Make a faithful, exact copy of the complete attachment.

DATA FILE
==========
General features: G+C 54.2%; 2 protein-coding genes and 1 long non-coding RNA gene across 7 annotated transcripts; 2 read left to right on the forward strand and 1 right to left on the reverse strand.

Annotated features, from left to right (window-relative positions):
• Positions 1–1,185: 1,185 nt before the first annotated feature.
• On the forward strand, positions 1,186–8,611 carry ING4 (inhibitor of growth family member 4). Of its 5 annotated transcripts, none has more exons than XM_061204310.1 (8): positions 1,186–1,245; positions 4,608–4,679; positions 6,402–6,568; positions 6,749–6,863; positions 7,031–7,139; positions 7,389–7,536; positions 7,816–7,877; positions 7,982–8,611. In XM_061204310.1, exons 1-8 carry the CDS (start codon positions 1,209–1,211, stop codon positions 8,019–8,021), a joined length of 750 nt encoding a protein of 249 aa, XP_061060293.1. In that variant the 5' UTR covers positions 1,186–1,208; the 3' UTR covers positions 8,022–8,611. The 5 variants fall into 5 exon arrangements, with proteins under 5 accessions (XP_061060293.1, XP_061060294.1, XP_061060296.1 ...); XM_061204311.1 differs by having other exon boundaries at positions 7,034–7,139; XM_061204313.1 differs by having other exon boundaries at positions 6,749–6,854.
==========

General features: G+C 54.2%; 2 protein-coding genes and 1 long non-coding RNA gene across 7 annotated transcripts; 2 read left to right on the forward strand and 1 right to left on the reverse strand.

Annotated features, from left to right (window-relative positions):
• Positions 1–1,185: 1,185 nt before the first annotated feature.
• On the forward strand, positions 1,186–8,611 carry ING4 (inhibitor of growth family member 4). Of its 5 annotated transcripts, none has more exons than XM_061204310.1 (8): positions 1,186–1,245; positions 4,608–4,679; positions 6,402–6,568; positions 6,749–6,863; positions 7,031–7,139; positions 7,389–7,536; positions 7,816–7,877; positions 7,982–8,611. In XM_061204310.1, exons 1-8 carry the CDS (start codon positions 1,209–1,211, stop codon positions 8,019–8,021), a joined length of 750 nt encoding a protein of 249 aa, XP_061060293.1. In that variant the 5' UTR covers positions 1,186–1,208; the 3' UTR covers positions 8,022–8,611. The 5 variants fall into 5 exon arrangements, with proteins under 5 accessions (XP_061060293.1, XP_061060294.1, XP_061060296.1 ...); XM_061204311.1 differs by having other exon boundaries at positions 7,034–7,139; XM_061204313.1 differs by having other exon boundaries at positions 6,749–6,854.